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Blood Transfus. 2019 Jul;17(4):263-273. doi: 10.2450/2019.0053-19.

Sex hormone intake in female blood donors: impact on haemolysis during cold storage and regulation of erythrocyte calcium influx by progesterone.

Author information

Division of Biostatistics and Epidemiology, RTI International, Durham, NC, United States of America.
Vitalant Research Institute, Denver, CO, United States of America.
Pittsburgh Heart, Lung, Blood and Vascular Medicine Institute, University of Pittsburgh, Pittsburgh, PA, United States of America.
Division of Biostatistics and Epidemiology, RTI International, Atlanta, GA, United States of America.
Versiti Blood Research Institute and Department of Cell Biology, Neurobiology and Anatomy, Medical College of Wisconsin, Milwaukee, WI, United States of America.
University of British Columbia, Victoria, BC, Canada.
Vitalant Research Institute, San Francisco and Department of Laboratory Medicine, University of California, San Francisco, CA, United States of America.



Sex hormone intake in blood donors may affect the quality of red blood cell (RBC) products via modulation of RBC function and predisposition to haemolysis during cold storage. The aims of this study were to evaluate the association between female sex hormone intake and RBC storage outcomes, and to examine possible mechanisms by which sex hormones interact with RBCs.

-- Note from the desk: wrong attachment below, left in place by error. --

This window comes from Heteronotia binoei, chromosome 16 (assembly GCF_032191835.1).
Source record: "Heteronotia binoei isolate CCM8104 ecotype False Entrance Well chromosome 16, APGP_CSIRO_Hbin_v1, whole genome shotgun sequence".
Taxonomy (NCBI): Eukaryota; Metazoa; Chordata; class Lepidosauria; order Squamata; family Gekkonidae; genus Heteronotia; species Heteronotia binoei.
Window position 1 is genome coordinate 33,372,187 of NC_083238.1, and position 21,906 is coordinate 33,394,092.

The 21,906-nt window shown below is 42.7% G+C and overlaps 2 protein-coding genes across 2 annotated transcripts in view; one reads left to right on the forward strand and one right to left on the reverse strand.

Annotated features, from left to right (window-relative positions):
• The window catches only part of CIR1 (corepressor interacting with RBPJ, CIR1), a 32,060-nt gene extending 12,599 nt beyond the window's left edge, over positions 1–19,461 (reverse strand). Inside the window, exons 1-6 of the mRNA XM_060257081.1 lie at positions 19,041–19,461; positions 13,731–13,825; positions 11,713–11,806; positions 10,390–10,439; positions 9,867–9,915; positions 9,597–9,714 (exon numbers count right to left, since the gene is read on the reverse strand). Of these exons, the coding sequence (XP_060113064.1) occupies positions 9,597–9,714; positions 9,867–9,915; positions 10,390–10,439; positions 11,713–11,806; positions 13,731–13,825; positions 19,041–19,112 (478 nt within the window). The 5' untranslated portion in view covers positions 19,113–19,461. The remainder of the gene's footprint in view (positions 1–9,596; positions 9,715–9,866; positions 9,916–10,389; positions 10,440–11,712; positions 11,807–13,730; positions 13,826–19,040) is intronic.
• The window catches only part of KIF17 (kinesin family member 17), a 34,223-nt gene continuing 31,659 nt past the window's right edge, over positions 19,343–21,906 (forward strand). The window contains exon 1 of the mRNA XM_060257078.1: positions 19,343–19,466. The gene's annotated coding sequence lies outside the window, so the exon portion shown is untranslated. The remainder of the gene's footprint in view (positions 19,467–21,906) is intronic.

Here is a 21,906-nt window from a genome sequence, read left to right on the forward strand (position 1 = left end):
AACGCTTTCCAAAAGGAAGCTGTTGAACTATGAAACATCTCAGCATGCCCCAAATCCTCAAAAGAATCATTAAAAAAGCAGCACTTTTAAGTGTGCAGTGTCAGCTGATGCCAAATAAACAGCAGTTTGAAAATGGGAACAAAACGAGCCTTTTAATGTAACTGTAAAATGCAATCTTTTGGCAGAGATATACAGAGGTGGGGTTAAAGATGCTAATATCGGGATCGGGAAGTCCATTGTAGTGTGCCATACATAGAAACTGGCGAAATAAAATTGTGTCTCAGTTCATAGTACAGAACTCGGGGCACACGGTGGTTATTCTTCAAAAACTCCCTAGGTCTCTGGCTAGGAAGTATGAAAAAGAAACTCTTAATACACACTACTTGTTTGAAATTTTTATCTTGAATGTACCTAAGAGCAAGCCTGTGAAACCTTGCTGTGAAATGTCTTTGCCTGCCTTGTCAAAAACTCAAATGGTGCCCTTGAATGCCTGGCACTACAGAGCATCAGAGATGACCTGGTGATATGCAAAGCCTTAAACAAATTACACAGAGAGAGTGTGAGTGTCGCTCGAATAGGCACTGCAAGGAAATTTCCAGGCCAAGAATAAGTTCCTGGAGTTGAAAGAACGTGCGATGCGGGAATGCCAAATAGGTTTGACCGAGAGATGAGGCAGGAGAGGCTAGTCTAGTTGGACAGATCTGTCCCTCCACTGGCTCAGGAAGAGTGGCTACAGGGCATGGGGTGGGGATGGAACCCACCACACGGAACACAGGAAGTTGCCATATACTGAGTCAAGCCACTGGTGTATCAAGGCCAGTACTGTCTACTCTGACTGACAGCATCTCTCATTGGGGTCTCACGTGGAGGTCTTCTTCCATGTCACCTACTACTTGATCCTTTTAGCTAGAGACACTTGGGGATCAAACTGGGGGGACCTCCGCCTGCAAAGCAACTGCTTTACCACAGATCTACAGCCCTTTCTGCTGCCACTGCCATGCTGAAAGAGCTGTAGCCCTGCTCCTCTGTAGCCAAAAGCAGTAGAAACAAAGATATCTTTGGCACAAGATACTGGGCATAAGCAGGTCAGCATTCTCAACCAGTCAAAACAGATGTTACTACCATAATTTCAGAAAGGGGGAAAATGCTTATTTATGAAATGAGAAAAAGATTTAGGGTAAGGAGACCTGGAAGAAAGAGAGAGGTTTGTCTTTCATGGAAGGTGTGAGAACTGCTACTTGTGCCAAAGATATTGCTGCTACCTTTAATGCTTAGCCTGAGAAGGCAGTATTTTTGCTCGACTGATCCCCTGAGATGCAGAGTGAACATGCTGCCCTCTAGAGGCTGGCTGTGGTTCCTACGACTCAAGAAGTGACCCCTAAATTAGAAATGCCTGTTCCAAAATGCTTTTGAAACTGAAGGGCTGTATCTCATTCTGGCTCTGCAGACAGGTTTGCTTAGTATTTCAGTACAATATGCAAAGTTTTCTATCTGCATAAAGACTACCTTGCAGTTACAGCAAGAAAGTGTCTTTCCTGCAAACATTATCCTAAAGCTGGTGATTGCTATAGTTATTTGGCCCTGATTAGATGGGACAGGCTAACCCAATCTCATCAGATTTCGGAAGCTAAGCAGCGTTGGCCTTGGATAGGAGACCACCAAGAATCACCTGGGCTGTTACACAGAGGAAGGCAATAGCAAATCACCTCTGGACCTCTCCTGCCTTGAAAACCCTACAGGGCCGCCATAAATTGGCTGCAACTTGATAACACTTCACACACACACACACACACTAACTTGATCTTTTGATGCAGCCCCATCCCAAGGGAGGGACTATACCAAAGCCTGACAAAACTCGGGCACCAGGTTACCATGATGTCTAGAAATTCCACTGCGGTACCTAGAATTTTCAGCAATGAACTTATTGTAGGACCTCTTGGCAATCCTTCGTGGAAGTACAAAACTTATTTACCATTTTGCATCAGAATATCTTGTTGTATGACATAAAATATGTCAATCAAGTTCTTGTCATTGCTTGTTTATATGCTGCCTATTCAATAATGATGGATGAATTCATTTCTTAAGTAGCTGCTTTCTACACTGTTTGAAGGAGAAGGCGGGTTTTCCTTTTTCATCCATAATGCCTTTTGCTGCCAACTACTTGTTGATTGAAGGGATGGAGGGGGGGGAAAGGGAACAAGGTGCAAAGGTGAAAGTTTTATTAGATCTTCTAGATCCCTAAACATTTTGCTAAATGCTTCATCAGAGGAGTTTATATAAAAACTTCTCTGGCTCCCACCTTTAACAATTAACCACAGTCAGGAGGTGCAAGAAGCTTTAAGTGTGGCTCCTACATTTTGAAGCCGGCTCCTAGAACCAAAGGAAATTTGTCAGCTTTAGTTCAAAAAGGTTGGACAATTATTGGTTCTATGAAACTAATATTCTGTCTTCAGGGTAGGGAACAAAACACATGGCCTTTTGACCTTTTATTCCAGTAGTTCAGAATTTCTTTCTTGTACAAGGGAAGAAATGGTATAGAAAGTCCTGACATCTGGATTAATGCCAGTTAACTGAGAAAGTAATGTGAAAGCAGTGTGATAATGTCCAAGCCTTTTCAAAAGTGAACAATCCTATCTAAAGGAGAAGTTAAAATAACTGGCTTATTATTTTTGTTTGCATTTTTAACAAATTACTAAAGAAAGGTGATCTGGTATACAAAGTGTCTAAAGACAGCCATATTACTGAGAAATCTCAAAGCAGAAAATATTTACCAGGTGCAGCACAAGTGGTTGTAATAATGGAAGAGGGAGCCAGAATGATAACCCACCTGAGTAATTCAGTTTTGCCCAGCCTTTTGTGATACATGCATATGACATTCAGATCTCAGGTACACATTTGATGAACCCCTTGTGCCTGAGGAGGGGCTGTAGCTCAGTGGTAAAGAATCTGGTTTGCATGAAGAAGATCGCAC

Sex hormone intake by race/ethnicity and menopausal status, and association analyses between hormone intake and donor scores of storage, osmotic or oxidative haemolysis, were evaluated in 6,636 female donors who participated in the National Heart, Lung and Blood Institute's RBC-Omics study. A calcium fluorophore, Fluo-3AM, was used to define RBC calcium influx in response to exogenous sex hormones or transient receptor potential cation (TRPC) channel drugs.


Sex hormone intake was more prevalent in premenopausal women from all racial groups (18-31%) than in postmenopausal women (4-8%). Hormone intake was significantly (p<0.0001) associated with reduced storage haemolysis in all females, reduced osmotic haemolysis in postmenopausal donors (23.1±10.2% vs 26.8±12.0% in controls, p<0.001), and enhanced susceptibility to oxidative haemolysis in premenopausal women. In vitro, supraphysiological levels of progesterone (10 μmol/L), but not 17β-oestradiol or testosterone, inhibited calcium influx into RBC and was associated with lower spontaneous haemolysis after 30 days of cold storage (0.95±0.18% vs 1.85±0.35% in controls, p<0.0001) or in response to a TRPC6 activator.


Sex hormone intake in female donors is associated with changes in RBC predisposition to haemolysis. Menstrual status and the type of hormone preparation may contribute to differences in haemolytic responses of female RBCs to osmotic and oxidative stress. Progesterone modulates calcium influx into RBC via a mechanism that may involve interactions with membrane TRPC6 channels.

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